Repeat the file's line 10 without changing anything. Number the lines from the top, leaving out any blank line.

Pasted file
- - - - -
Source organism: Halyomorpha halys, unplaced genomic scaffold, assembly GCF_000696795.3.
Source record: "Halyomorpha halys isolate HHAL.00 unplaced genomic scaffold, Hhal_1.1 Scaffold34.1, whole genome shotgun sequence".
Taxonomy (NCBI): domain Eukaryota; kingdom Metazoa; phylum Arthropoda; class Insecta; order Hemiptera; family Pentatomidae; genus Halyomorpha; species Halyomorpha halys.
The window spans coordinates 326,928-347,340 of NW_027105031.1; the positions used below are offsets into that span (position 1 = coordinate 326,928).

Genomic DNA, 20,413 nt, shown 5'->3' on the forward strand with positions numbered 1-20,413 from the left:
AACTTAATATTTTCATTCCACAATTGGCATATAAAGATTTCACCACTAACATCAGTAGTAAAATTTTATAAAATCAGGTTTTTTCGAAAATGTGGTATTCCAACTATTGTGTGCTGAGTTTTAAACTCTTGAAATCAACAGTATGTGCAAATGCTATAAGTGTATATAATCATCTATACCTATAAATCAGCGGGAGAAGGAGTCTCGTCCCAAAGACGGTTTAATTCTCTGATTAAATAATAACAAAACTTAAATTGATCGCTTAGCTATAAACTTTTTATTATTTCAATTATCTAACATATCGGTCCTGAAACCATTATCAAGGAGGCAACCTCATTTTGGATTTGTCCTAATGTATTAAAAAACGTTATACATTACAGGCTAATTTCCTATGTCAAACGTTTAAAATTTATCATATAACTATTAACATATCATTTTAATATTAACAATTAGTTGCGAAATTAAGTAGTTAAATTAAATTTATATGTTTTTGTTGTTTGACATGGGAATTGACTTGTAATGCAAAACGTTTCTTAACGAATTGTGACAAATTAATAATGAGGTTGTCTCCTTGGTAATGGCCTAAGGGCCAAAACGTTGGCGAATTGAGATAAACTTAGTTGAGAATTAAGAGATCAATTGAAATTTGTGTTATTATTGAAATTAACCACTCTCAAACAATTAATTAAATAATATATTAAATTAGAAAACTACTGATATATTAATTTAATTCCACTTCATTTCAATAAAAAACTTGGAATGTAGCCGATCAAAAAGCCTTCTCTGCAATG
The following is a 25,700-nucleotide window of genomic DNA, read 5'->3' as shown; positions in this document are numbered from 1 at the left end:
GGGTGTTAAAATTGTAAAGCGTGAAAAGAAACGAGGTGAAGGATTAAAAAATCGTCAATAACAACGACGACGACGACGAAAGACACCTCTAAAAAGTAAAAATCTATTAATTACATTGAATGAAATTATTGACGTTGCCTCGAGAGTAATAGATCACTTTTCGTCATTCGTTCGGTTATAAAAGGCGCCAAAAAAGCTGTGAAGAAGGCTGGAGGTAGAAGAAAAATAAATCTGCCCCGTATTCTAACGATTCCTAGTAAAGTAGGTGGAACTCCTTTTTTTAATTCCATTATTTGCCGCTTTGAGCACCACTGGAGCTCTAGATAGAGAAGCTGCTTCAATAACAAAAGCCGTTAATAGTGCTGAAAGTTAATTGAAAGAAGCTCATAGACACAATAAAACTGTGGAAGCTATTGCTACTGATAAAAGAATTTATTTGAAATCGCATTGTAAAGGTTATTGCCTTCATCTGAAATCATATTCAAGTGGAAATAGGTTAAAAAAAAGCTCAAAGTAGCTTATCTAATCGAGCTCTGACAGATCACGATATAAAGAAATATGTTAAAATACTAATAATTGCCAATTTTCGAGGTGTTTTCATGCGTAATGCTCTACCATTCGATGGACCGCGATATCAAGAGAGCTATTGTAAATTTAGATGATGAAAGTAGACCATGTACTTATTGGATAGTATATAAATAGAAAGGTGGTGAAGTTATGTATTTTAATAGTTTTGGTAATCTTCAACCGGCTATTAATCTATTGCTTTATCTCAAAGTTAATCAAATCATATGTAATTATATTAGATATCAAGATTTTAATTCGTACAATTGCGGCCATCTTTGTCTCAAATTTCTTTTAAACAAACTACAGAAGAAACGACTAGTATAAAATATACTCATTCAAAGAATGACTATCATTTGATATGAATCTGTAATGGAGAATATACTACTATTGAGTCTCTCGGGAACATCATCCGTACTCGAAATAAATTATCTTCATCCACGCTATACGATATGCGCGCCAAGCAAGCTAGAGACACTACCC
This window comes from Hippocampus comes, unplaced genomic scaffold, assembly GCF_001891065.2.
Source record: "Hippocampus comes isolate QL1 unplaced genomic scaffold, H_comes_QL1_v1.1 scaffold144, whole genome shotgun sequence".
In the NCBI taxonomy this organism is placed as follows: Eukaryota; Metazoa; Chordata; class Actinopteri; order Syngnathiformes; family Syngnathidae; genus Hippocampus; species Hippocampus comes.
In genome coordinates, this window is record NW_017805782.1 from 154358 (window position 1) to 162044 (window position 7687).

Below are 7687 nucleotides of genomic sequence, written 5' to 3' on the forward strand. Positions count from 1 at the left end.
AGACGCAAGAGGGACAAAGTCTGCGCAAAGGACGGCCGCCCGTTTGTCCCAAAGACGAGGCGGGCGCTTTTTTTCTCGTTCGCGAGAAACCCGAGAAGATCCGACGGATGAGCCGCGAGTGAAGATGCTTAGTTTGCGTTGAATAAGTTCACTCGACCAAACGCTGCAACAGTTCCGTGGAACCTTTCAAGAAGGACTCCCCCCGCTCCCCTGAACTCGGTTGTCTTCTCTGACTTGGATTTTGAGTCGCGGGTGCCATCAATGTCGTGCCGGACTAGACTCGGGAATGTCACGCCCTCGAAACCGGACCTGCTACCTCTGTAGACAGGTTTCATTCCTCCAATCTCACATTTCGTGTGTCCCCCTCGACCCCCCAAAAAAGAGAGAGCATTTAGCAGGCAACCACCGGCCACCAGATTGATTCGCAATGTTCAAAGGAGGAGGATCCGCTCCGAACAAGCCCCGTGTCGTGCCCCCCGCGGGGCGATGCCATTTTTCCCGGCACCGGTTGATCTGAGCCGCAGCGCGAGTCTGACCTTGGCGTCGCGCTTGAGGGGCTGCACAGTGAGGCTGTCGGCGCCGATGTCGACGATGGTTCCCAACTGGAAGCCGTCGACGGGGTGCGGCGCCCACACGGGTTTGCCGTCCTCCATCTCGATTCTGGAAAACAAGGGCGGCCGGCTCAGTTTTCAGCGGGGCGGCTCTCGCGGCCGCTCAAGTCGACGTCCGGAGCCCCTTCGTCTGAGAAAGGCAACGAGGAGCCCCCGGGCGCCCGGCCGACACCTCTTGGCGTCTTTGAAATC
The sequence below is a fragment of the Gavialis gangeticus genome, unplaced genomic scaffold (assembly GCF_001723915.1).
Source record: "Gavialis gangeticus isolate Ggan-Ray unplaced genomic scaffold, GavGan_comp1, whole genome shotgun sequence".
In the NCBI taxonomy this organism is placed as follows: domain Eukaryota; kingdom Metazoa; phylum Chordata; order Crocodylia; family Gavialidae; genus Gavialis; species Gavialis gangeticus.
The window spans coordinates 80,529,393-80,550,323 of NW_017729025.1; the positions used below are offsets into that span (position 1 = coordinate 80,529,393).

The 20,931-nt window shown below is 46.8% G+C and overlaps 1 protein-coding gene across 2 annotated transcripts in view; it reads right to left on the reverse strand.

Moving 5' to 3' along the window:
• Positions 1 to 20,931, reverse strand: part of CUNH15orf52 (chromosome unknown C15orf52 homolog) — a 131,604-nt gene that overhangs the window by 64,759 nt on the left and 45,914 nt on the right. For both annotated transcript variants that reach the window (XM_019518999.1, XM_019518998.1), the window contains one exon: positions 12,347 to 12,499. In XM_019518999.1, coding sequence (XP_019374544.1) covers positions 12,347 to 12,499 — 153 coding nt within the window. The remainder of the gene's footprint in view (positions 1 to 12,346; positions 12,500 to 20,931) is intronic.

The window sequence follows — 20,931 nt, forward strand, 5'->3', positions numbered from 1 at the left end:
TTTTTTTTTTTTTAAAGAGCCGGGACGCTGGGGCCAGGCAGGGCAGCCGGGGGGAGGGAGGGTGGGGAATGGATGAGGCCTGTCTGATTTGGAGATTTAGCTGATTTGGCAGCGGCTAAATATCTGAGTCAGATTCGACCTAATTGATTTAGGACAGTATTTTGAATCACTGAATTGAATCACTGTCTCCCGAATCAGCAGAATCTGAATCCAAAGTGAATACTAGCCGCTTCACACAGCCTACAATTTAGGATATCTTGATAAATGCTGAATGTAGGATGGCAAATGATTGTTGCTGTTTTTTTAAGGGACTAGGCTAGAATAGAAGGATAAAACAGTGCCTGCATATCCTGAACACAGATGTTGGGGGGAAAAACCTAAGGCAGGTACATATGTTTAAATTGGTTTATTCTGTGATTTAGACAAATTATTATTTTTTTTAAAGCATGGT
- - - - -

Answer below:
Source record: "Hippocampus comes isolate QL1 unplaced genomic scaffold, H_comes_QL1_v1.1 scaffold144, whole genome shotgun sequence".